13 Faculty Books that Make Great Gifts
’Tis the season for good tidings, cheer, and gift-giving. The following list of books by faculty past and present are suitable for any readers on your list, whether they’re young or old, history buffs or mystery fans.
by Paul Harding
In Enon, the follow-up to his Pulitzer Prize-winning debut Tinkers, Harding tackles the paralyzing effects of grief and loss and our innate ability to find meaning in a meaningless tragedy. Set in a familiar New England backdrop, Enon takes its readers on a redemptive journey that mirrors the complexities of the changing seasons.
by Christina Thompson
Don’t let the title scare you off. Part memoir, part historical and travel narrative, Come on Shore weaves Thompson’s own love story to a Maori man together with an historical exploration of the clash between Western and Pacific Island culture.
by Sarah Braunstein
A suspenseful novel that moves through time and explores the power of running away, the desire for reinvention, and the transcendence of our human experience. With this debut, Braunstein was named one of “Five Under 35” fiction writers by the National Book Foundation in 2011. Even Oprah recommended it, so you know it’s a hit.
by Mary Malloy
Malloy’s suspenseful sequel to The Wandering Heart leads historian Lizzie Manning on a medieval pilgrimage to investigate the origins of one of Chaucer’s most notable characters—the Wife of Bath. But will the truth reveal a more sinister and deadly secret? History and mystery abound in this series, which is a perfect gift for anyone who enjoys an intellectual puzzle.
by Shelley Carson and Jefferson Prince
It may sound strange, but could you, or your loved one, be almost depressed? It’s the gray area between basic sadness and diagnosed clinical depression, and in their new book, Drs. Carson and Prince shed light on this condition and provide strategies to help overcome it. It’s a helpful guide for anyone seeking brighter days ahead.
by John Stauffer
This book is like getting two biographies for the price of one. Stauffer tackles the stories of two great men from the nineteenth century who transformed themselves, and the country, forever. Though Lincoln and Douglass were never close friends, having met only three times, Stauffer weaves their stories together, reflecting each man’s triumphs and transgressions off the other in a seamless narrative during the Civil War era.
by Robert Allison
The title tells all in this unassuming work, the third in a series of concise historical nonfiction by Allison. Four short stories, supplemented by more than 100 photographs, tell the 400-year story of one of America’s most beloved summer vacation destinations. An easy read for the beach yet curiously insightful enough for any historian, it’s sure to be a treasured gift for anyone who spent their summers among the dunes of Old Cape Cod.
by Peter Der Manuelian
Bold, beautiful pictures are bolstered with fun educational content that explains the ancient Egyptian code and history in language kids can understand. It’s the perfect gift for that curious niece or nephew who is always asking, “Why?” Bonus: the back cover includes stencils for the kids to draw hieroglyphs and create their own story.
by Harry Lewis
Here’s a book that’s perfect for any parent, spouse, or foreigner unfamiliar with America’s greatest pastime and the lingo that permeates our everyday conversations about work, politics, and romance. Terminology and rules of the game are brought to life with humorous examples from news and pop culture. Don’t balk at the price. At $8.99, it’s a steal.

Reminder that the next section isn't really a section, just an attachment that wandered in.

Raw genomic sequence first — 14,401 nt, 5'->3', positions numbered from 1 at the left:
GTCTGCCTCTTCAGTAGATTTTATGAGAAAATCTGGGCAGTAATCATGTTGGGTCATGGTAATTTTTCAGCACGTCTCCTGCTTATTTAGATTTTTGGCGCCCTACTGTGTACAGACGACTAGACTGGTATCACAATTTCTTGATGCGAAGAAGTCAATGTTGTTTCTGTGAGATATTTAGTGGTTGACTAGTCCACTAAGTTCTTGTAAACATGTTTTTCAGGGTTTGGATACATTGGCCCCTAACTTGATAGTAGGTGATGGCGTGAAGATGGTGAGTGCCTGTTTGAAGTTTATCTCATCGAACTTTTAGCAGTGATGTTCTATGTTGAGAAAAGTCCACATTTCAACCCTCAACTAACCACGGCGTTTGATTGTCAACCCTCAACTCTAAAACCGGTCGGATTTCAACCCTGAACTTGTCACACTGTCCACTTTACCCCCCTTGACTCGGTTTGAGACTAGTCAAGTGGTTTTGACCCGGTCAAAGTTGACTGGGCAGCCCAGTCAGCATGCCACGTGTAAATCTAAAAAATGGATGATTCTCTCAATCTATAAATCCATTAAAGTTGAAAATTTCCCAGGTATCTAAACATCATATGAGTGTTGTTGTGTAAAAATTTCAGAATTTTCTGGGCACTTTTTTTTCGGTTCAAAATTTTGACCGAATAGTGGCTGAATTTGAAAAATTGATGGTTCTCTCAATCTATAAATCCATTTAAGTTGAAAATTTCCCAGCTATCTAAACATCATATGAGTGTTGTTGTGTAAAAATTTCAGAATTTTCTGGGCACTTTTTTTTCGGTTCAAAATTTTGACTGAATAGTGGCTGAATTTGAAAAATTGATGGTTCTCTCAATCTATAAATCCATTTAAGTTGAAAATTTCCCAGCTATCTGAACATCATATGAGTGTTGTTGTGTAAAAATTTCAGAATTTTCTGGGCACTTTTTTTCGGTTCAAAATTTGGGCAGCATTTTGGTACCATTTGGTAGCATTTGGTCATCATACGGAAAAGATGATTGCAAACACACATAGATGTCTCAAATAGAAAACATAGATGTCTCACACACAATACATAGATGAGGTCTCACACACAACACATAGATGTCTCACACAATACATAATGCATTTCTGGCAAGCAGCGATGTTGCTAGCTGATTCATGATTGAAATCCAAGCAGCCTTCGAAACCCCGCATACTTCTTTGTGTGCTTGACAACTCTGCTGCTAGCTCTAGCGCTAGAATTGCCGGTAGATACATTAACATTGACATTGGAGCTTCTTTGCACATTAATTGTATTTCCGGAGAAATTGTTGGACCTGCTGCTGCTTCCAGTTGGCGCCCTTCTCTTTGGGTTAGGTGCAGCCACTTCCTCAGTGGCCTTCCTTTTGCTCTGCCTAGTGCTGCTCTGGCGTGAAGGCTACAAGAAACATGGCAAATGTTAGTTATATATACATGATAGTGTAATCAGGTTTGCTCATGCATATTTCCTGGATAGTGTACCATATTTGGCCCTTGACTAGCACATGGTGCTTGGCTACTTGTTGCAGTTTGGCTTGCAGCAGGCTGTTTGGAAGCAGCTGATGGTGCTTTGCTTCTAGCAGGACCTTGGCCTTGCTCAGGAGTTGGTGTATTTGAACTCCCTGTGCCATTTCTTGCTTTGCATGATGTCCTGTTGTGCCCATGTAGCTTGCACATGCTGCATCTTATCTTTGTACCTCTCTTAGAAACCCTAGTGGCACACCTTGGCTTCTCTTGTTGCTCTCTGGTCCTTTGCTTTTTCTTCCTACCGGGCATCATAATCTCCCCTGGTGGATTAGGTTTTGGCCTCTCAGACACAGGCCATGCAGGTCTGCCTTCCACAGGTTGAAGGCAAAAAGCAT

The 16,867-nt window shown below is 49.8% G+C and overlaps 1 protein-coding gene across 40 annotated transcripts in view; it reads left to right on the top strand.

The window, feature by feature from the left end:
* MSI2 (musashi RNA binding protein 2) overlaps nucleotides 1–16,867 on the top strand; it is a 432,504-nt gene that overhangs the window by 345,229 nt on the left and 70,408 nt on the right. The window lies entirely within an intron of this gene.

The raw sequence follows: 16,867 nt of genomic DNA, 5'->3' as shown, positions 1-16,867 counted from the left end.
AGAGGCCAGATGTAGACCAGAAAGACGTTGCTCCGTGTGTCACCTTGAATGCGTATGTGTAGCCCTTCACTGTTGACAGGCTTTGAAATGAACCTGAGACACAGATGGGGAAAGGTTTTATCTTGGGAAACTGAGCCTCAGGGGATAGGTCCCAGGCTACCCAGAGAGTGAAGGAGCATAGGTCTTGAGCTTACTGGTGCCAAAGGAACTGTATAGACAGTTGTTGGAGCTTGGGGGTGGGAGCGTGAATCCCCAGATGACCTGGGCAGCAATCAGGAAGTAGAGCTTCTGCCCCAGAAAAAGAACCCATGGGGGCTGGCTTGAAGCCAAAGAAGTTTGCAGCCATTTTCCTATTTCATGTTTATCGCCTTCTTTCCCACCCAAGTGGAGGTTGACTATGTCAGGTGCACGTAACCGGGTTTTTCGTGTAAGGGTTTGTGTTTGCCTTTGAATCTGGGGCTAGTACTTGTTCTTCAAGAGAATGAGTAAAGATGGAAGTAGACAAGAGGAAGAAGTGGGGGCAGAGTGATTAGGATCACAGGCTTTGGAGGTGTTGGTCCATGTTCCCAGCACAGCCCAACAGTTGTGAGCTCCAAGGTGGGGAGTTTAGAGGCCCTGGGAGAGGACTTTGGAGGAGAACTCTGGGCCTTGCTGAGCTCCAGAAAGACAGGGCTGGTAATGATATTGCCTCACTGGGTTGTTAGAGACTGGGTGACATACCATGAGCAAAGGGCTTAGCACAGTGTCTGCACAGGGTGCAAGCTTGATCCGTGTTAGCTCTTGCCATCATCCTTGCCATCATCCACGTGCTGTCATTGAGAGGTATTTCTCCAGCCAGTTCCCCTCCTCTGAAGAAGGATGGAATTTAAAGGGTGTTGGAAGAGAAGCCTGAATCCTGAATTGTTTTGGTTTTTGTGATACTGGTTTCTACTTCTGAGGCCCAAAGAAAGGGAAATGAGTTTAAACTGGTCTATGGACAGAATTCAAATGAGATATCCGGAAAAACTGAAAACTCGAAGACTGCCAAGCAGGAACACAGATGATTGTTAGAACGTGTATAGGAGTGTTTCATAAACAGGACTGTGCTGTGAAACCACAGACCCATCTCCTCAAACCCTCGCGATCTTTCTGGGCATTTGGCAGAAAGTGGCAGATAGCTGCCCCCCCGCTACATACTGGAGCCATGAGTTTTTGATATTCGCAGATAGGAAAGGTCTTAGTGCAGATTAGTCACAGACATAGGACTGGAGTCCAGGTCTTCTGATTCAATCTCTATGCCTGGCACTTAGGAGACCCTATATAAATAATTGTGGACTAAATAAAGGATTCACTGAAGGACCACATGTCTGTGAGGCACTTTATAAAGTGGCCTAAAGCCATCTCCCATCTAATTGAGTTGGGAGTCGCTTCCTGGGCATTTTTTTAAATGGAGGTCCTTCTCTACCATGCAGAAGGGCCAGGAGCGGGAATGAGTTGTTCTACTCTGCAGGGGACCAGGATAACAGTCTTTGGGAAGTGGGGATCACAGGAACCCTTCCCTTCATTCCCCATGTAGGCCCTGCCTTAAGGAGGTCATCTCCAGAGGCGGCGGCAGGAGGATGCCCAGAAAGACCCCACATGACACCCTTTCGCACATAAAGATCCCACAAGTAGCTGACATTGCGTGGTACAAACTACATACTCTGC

10. Mapping Boston
by Alex Krieger and David Cobb with Amy Turner
A terrific and beautiful coffee-table book for your favorite cartographer and anyone who “loves that dirty water.” Edited by Krieger and Cobb with Turner, this collection of maps and essays brings the history of one of America’s oldest and most beloved cities to life.
by Thomas Nichols
Nichols’ latest book offers a deep and penetrating look at the role of nuclear weapons in US national security strategy. Despite a commitment to disarmament made over 40 years ago, the United States continues to rely on the threat of nuclear force as a deterrent to nation states like Iran and North Korea. Nichols makes a compelling argument for non-nuke deterrents and strategies that would allow for more stable relations in the twenty-first century. You can read a sneak peek of the introduction and preface on Nichols’ blog before the book hits the shelves on December 26. He also offers a special thanks in the book’s preface to the Extension School students and research assistants who helped him create it.
by Allan Ryan
Should a commander be held accountable for the actions of his troops? Even without knowledge of them? Ryan takes us back to the atrocities of the Japanese Army in 1944-45 in the Philippines and raises crucial questions that have surrounded General Tomoyuki Yamashita’s trial and execution at the hands of the United States Supreme Court. It is a profound examination of international human rights.
by Michael McElroy
Weaving together the sciences and humanities, McElroy presents a history of humans’ energy consumption and ever-increasing reliance on fossil fuels. And what does the future hold for alternative sources like wind, solar, and geothermal energy? You’ll have to buy the book (or enroll in his spring 2014 course) to find out.
With so many authors among our faculty, getting this list down to 13 was no easy task. Which other faculty, student, or alumni books would you add to the list? Include them in the comments below.